First off, as noted earlier this week, Alabama is second from the bottom in taxes per capita. And we would be first except South Carolina's economy fell off a bigger cliff than ours did.
As the Birmingham News points out, our taxes don't feel like the second lowest in the nation, because the Alabama tax structure is so unfair:
The bottom 80 percent of taxpayers in Alabama, who earn up to $78,000 a year, pay more than twice the percentage of their incomes in state and local taxes than do the top 1 percent of income earners. Those top earners, with an average yearly income of almost $1.2 million, pay 4 percent of that income in state and local taxes. The lowest 20 percent of earners (average income $10,400) pay 10.2 percent; the second lowest 20 percent (average income $21,000) pay 10.5 percent; the middle 20 percent (average income $34,600) pay 9.5 percent; and the fourth 20 percent (average income $59,300) pay 8.2 percent of their incomes.
Maybe it's time for us to look at what is in our best interest and then put people in office who are willing to make it happen. Then we must have the resolve to pay for those things that will make our society a blessing not just for some of us, but all of us.
Do we want to be like a third world country, or not? Because that's where we're headed, and the only thing keeping us afloat now is federal largesse.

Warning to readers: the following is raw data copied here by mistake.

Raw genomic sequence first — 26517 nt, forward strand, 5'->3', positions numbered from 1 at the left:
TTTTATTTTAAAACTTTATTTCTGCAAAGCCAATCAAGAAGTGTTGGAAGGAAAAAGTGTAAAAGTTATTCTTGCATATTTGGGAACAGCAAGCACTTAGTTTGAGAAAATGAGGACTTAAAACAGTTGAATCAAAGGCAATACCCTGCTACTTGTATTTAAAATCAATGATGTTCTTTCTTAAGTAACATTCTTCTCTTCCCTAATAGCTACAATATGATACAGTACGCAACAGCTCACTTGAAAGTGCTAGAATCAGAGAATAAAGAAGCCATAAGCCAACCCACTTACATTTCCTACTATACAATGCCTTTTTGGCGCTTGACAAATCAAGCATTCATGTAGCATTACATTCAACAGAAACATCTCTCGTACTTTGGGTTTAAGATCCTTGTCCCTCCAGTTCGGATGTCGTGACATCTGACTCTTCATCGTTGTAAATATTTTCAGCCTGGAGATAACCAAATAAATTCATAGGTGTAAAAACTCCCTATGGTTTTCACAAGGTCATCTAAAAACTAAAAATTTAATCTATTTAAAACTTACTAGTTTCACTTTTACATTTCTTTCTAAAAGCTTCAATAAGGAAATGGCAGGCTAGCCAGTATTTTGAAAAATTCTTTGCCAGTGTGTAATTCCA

Our property tax structure is a big part of the problem — property taxes are kept artificially low requiring high regressive sales and income taxes. Big landowners benefit from that arrangement. Who are these big landowners? Kristopher caught this little nugget:
Alabama is the state with the 5th largest landholdings by foreigners. Alabama has more foreign-owned acreage than California, which is 3 times as big. Over 1.4 million acres (about 5.1%) of Alabama land is foreign-owned.
Why does land ownership matter? Out of state owners care only about keeping taxes low, not about providing services, basic or otherwise — they don't live here, after all! Susan Pace Hamill found that 71% of Alabama property is classed as timber but it pays about $1 per acre — less than 2% or property taxes. Earlier this year a gubernatorial candidate was talking about this issue promising to raise the property taxes owed by the giant, out of state corporations who own so much of our timber lands. I never understood why progressive Alabamians and other candidates didn't glom onto that proposal — out of state timber owners can't vote — but it's good to hear other folks begin to argue that further cutting taxes is not the answer.
Alabama taxes are already low in absolute terms, butwe need to distribute the tax burden more fairly so as not to crush the least fortunate.